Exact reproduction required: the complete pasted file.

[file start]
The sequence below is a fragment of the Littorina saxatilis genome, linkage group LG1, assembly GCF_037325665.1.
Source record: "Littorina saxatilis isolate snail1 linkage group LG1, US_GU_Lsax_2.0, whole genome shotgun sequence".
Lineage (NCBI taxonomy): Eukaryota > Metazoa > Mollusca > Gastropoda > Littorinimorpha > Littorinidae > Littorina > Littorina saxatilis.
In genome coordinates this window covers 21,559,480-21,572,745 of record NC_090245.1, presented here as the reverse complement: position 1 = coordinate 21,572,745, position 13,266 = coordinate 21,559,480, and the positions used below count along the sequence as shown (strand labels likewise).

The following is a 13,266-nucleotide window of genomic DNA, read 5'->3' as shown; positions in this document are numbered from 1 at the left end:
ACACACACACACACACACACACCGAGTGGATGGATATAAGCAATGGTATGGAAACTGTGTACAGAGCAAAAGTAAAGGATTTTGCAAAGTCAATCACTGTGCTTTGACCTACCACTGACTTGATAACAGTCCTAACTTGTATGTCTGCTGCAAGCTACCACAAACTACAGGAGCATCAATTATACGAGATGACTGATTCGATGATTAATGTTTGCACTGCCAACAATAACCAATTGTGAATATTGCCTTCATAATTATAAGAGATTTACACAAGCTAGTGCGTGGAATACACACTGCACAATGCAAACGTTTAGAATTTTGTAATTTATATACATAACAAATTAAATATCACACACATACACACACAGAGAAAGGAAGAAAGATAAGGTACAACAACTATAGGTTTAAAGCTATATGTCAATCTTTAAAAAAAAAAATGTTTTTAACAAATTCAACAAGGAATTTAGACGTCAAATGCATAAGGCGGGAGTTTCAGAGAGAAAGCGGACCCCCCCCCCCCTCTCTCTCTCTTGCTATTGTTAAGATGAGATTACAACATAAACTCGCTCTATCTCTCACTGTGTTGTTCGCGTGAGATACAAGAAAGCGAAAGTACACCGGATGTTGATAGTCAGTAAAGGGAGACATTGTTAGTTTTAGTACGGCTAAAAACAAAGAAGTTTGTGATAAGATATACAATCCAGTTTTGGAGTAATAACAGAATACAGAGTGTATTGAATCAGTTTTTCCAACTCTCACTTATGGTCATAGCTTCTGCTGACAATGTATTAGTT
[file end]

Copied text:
The sequence below is a fragment of the Littorina saxatilis genome, linkage group LG1, assembly GCF_037325665.1.
Source record: "Littorina saxatilis isolate snail1 linkage group LG1, US_GU_Lsax_2.0, whole genome shotgun sequence".
Lineage (NCBI taxonomy): Eukaryota > Metazoa > Mollusca > Gastropoda > Littorinimorpha > Littorinidae > Littorina > Littorina saxatilis.
In genome coordinates this window covers 21,559,480-21,572,745 of record NC_090245.1, presented here as the reverse complement: position 1 = coordinate 21,572,745, position 13,266 = coordinate 21,559,480, and the positions used below count along the sequence as shown (strand labels likewise).

The following is a 13,266-nucleotide window of genomic DNA, read 5'->3' as shown; positions in this document are numbered from 1 at the left end:
ACACACACACACACACACACACCGAGTGGATGGATATAAGCAATGGTATGGAAACTGTGTACAGAGCAAAAGTAAAGGATTTTGCAAAGTCAATCACTGTGCTTTGACCTACCACTGACTTGATAACAGTCCTAACTTGTATGTCTGCTGCAAGCTACCACAAACTACAGGAGCATCAATTATACGAGATGACTGATTCGATGATTAATGTTTGCACTGCCAACAATAACCAATTGTGAATATTGCCTTCATAATTATAAGAGATTTACACAAGCTAGTGCGTGGAATACACACTGCACAATGCAAACGTTTAGAATTTTGTAATTTATATACATAACAAATTAAATATCACACACATACACACACAGAGAAAGGAAGAAAGATAAGGTACAACAACTATAGGTTTAAAGCTATATGTCAATCTTTAAAAAAAAAAATGTTTTTAACAAATTCAACAAGGAATTTAGACGTCAAATGCATAAGGCGGGAGTTTCAGAGAGAAAGCGGACCCCCCCCCCCCTCTCTCTCTCTTGCTATTGTTAAGATGAGATTACAACATAAACTCGCTCTATCTCTCACTGTGTTGTTCGCGTGAGATACAAGAAAGCGAAAGTACACCGGATGTTGATAGTCAGTAAAGGGAGACATTGTTAGTTTTAGTACGGCTAAAAACAAAGAAGTTTGTGATAAGATATACAATCCAGTTTTGGAGTAATAACAGAATACAGAGTGTATTGAATCAGTTTTTCCAACTCTCACTTATGGTCATAGCTTCTGCTGACAATGTATTAGTT